"Go to another city and say you're a band from St. Louis, and people are like, 'Do you know Nelly?' And I want St. Louis to get past that," he says. "I want other people to realize that St. Louis is bursting at the seams with so much passion and talent."

Some of that talent resides in Nickel. She's not only his marketing partner, but also a contributing artist. She created a mixed-media piece on canvas in collaboration with Stan Chisholm (better known to local music fans as 18andCounting).

"It was amazing to work with Stan," Nickel says. "I took a lot from the track I was provided, and we discussed initially what we both wanted. I would give him updates on the piece as we went and make adjustments."

Charlie Brumley, songwriter and band leader for the Educated Guess, had a similarly positive experience working with artist Becca Moore on "When I Have Cried." The song, which is on the band's self-titled album, was in its mixing stage when Moore was brought on board to prepare it for Last in the American League. Brumley says the collaboration couldn't have gone smoother.

"She sent us a few graphics she'd done, all of which were amazing, and we went with the one that resonated most," Brumley recalls. "She does great work and I'm really thrilled to have been a part of it."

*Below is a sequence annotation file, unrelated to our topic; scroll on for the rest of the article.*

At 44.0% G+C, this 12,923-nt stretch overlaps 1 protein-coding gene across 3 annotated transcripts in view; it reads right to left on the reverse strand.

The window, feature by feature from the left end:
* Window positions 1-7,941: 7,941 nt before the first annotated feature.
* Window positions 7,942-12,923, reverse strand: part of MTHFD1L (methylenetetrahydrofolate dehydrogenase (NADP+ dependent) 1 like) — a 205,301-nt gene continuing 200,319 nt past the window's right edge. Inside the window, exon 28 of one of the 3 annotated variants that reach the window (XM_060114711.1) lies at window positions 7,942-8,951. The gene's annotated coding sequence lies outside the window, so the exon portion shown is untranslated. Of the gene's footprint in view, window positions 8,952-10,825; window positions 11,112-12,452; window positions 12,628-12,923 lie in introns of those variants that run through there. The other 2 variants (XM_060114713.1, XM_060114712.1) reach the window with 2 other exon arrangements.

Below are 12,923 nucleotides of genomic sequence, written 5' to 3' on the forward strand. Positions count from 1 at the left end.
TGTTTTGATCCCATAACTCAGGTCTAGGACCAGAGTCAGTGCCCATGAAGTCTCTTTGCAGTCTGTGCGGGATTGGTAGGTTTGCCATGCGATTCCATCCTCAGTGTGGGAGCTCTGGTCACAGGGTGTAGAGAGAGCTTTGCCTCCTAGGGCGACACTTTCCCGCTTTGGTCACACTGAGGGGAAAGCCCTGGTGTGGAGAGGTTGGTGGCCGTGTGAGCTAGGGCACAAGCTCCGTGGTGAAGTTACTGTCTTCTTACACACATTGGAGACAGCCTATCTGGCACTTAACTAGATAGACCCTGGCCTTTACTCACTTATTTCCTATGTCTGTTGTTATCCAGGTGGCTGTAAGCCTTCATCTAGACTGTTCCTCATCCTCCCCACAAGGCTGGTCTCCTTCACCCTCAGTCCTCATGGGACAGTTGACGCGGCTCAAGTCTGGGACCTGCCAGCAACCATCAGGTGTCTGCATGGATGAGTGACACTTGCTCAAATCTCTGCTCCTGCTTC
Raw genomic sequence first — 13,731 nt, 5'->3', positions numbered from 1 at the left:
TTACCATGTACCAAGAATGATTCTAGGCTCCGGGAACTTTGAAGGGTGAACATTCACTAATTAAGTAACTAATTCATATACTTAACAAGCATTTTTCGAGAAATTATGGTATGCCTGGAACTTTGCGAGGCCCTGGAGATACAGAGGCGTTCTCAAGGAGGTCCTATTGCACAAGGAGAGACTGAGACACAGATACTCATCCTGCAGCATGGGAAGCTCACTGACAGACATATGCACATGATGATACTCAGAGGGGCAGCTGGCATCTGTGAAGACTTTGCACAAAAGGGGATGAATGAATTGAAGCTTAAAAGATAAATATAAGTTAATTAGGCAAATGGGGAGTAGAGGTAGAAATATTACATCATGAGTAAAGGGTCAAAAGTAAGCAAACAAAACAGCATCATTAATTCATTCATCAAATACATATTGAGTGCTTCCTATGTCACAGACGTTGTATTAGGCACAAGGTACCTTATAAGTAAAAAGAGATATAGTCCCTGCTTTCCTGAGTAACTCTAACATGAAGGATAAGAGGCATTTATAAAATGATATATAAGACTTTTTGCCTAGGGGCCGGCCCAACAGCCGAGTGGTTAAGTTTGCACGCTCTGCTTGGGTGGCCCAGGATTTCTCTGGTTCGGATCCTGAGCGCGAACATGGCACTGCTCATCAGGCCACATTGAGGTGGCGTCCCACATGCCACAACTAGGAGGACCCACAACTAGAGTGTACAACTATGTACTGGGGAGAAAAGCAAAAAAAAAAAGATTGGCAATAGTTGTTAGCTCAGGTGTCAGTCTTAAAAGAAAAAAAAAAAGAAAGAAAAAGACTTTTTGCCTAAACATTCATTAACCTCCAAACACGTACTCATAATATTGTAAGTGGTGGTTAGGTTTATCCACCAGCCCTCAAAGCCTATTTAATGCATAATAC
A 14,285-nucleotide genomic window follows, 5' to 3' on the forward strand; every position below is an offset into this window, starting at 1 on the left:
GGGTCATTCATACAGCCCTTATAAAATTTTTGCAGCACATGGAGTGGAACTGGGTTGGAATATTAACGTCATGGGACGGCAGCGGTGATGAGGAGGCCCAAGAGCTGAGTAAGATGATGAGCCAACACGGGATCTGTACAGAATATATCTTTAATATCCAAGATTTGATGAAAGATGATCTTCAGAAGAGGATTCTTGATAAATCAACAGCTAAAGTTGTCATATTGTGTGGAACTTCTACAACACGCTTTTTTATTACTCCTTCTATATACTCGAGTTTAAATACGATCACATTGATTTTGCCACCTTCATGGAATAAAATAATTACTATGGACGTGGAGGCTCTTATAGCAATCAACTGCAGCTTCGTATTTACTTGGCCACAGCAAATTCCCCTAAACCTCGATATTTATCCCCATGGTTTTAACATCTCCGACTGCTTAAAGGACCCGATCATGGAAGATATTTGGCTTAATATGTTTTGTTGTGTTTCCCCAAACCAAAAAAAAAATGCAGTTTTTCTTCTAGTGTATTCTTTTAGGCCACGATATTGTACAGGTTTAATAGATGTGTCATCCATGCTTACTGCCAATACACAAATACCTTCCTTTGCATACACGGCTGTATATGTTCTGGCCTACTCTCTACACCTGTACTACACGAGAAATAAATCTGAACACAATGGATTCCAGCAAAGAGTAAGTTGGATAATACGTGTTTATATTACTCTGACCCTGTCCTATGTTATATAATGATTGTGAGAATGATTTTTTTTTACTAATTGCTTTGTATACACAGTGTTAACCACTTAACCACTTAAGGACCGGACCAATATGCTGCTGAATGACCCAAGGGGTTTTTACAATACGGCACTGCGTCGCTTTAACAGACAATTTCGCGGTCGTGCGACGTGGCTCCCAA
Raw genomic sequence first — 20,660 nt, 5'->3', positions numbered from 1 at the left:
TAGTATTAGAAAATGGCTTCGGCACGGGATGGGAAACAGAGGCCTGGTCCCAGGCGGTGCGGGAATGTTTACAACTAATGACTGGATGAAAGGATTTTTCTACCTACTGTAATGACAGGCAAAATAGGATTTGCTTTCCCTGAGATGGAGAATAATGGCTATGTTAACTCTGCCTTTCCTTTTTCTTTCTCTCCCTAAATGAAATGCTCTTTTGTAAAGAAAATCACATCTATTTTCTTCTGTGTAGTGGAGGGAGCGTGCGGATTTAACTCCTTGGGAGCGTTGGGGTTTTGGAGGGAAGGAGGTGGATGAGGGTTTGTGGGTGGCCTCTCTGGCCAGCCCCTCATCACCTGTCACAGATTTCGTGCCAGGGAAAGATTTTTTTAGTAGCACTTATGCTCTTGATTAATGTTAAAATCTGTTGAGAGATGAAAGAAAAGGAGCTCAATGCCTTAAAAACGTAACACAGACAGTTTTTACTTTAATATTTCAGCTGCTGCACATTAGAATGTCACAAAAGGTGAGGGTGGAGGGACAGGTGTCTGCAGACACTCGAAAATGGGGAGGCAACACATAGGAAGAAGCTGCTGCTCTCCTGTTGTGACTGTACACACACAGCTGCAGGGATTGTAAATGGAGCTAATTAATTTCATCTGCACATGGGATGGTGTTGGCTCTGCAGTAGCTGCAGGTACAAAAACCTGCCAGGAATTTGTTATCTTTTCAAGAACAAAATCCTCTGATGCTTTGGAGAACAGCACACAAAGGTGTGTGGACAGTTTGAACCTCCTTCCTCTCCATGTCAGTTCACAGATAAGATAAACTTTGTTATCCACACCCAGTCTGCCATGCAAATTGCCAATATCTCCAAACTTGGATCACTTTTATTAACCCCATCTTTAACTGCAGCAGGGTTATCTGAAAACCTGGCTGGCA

Having just released his own record last week, Brumley recognizes the amount of effort it took for Crittenden and Nickel to see their project to completion. "[Chuck] and Leetah have been working incredibly hard and certainly pulled off an ambitious undertaking," he says. "It's hard enough making a record with one band, let alone coordinating with ten."

Now is the time for Crittenden and Nickel to celebrate the fruits of their labor, but the show also carries with it a hint of bitterness. Two of the bands performing Saturday night — Volcanoes and Via Dove — are breaking up soon. In fact, ten of the album's eighteen bands have either broken up already or have announced they'll do so in the near future.

"Someone commented today, 'You're the band angel of death,'" Crittenden says. But, he adds, the ongoing cycle of bands forming in this town, gaining recognition and then going separate ways up also accounts for one of the reasons he's most proud of Last in the American League.

"This really is a time capsule of sorts of what the music was like in 2014," he says.

While the project serves as a piece of history, it also takes its name from history.

In the 1890s, when the baseball team was known as the St. Louis Browns, it was said that the city was "First in booze, first in shoes, last in the American League." Crittenden took the phrase, put his own positive spin on it and shot it back at those who overlook the city.

"It's a reference to St. Louis," he acknowledges, "but at the same time, it's a tongue-in-cheek way of flipping off everybody that says St. Louis isn't worth a shit."

LITAL Release Show 7:30 p.m. Saturday, May 2. The Ready Room, 4195 Manchester Avenue. $10. 314-833-3929.